and they come out on the other end!

You can clearly see some brownish stuff among the purple grapes.

This is a combination of small leaves, parts of stems, spider webs, spiders, bees, bird talons, boll weevils and...

That's why winemakers use sulfites.

To make the wine safe to drink.

You know, as in standards for health.

So before you blame us for using chemicals, think about how much you love wine and how awful it would be to contract salmonella or E. coli from drinking your favorite wine because the winemaker refused to sanitize it!

And this is where we'll leave for today: the photo here is a white food grade bin filled with the "must" or grape pulp and juice.

Yes, some of those stems and leaves are still present.

(Again, see previous comment about sulfites).

The must smells delicious and heady, and the juice is so sweet, you can't believe it doesn't have added corn syrup, fructose or sugar!

Later, Kevin added sulfites, followed by "pitching the yeast," which of course accelerates the fermentation process.

In the next post, we will "punch down" the crust of the must! (Well, I will make a serious attempt at doing so, in any case).

Stay tuned, friends and wine lovers everywhere!

Monday, October 5, 2009

Pain Complet (Whole Wheat French Bread)

Since we switched to a mostly vegetable and whole grain diet, I've been making whole wheat pita bread instead of my favorite, Pain Complet. But then I realized yesterday that the two breads contain exactly the same ingredients. Duh!

The French bread recipe I use simply calls for a sustained rising period, as with most yeast breads.

In contrast, pitas are ready to bake after only 30 minutes of rising time (don't forget to flip 'em).

And of course pitas bake more quickly because they're thin and small! Plus the oven temperature is 500°F. HOT!

So, here is a photo of my Pain Complet; the dough has been kneaded and is resting in a lightly oiled glass bowl, covered with plastic wrap (a damp towel will work as well).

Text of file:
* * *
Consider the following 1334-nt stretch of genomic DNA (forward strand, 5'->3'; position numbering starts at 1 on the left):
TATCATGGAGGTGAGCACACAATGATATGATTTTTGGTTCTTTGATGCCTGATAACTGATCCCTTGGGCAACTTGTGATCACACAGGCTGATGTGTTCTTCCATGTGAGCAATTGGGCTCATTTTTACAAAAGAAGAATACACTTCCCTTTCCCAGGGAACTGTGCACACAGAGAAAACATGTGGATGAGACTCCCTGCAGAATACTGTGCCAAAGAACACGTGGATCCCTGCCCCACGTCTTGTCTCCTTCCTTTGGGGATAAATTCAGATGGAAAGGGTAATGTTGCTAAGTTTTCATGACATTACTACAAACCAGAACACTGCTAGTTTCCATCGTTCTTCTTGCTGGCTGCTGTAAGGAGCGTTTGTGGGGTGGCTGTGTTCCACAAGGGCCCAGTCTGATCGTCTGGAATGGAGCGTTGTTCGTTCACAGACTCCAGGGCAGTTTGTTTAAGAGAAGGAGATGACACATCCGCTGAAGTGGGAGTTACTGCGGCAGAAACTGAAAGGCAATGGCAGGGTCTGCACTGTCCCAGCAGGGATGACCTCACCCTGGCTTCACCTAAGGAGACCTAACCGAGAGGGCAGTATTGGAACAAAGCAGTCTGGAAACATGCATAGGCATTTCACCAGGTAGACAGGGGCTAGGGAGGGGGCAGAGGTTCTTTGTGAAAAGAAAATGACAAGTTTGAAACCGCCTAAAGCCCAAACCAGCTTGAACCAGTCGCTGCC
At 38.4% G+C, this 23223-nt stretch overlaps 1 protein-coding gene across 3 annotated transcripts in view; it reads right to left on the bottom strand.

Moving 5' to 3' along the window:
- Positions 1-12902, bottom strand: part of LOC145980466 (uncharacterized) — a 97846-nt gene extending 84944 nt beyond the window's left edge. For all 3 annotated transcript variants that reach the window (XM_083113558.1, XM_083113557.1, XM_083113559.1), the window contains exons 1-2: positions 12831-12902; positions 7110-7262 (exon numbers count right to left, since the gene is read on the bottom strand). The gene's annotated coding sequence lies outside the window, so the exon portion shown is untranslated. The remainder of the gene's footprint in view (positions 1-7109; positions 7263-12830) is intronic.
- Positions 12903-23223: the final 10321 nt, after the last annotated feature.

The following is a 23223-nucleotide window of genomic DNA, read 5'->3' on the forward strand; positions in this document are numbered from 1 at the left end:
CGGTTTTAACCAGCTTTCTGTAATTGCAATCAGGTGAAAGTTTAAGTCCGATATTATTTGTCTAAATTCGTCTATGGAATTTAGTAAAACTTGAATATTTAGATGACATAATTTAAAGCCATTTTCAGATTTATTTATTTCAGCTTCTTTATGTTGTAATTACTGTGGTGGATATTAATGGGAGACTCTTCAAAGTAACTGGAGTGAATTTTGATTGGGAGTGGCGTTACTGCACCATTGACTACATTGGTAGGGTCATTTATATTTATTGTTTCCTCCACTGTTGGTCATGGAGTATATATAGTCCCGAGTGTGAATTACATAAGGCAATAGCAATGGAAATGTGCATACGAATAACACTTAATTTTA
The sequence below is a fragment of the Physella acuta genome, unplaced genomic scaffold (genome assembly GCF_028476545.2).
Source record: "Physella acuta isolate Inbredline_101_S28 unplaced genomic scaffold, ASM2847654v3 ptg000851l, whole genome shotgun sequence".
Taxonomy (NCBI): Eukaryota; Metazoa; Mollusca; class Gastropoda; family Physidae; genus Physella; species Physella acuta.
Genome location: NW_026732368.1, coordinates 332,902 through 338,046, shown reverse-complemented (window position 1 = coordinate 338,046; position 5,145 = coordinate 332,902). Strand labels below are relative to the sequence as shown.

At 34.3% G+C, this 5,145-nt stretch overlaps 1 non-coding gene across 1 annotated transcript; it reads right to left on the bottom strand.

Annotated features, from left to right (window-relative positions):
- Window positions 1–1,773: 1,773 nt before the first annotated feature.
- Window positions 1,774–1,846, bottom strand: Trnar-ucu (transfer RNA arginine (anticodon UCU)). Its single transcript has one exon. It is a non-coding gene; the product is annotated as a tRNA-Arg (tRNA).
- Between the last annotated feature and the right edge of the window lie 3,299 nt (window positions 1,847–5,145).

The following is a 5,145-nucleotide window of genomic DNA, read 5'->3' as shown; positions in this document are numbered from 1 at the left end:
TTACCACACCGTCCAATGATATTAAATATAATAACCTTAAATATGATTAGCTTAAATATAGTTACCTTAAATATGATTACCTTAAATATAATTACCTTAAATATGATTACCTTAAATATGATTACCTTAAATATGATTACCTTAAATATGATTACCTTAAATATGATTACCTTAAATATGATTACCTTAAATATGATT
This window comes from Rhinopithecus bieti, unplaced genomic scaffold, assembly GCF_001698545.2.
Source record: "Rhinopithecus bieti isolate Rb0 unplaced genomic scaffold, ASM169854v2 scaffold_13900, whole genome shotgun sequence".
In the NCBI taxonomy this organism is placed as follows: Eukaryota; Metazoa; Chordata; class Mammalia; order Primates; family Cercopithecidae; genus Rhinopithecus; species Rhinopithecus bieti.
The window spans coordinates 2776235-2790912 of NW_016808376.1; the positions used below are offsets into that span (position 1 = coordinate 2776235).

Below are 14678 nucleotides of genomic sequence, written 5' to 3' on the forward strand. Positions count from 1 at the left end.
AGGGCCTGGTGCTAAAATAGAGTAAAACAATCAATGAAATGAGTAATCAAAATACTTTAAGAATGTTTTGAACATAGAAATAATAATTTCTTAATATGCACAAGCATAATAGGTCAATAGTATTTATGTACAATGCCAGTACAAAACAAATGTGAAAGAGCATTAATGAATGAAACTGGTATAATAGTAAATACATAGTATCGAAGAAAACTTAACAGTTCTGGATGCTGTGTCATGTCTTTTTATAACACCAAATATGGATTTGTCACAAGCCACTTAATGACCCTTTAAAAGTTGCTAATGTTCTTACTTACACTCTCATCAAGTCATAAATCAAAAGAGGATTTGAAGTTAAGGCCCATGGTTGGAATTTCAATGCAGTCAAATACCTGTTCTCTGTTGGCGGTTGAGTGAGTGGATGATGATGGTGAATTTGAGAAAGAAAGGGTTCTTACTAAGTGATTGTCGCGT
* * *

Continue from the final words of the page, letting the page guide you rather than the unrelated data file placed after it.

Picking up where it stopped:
2 cups Whole Wheat Flour

3 cups All Purpose White Flour

1/2 tsp. Salt

1 tbsp. Dry Active Yeast

2 cups Water, approximately 110°F

1 tsp. Sugar

Olive Oil

Additional Flour as needed


In a large bowl, whisk together the flour and salt. Move the ingredients to the sides of the bowl, creating a large well in the middle.

Pour yeast and sugar into the well. Pour 2 cups of warm water over the yeast. Sprinkle a bit of flour over top. Wait for bubbles to appear in the yeast, approximately 10 minutes.

With a wooden spoon or your hands, gradually incorporate the flour into liquid. This pre-kneading should result in a relatively firm ball of dough. If it's too sticky, add a little more flour.

Remove dough from the bowl and place on a lightly floured surface. Knead it by pushing your palms into and then turning it one quarter. Continue kneading for 7-10 minutes, or until the bread is supple and tacky but not sticking to the surface.

Place the bread in a lightly floured bowl and cover with a damp dishcloth. Let it rise for about 2 hours (depends on the room temperature, you want it to be fairly warm). It should double in size.

Preheat oven to 400°F. Sprinkle a counter top or other surface with flour.

Prepare a baking pan by lightly oiling and flouring it, or bake on top of oiled parchment paper. I like to use a cookie sheet, brushed with olive oil and dusted with corn meal.

Remove dough and place on floured surface. Press it down once with your palms.

Reshape dough into a ball or braid, whatever shape suits your mood. Place dough on baking pan. Using a sharp knife, cut diagonal lines across the top of the bread.

Brush top of dough with olive oil. Place in oven and bake for 30 minutes (more or less, depending on how much you like it browned).

This one is perfectly toasty!

VoilĂ !

(It's a half recipe, by the way, and I shaped it into an artisan style loaf).

Yes, I still love my pita bread. But nothing -- NOTHING -- compares to the scent of a loaf of bread baking for half an hour, filling the whole house with homemade whole wheat bliss. I can still smell it today!

This recipe is based on my experimentation with ingredients and methods as outlined on the tres fantastique site,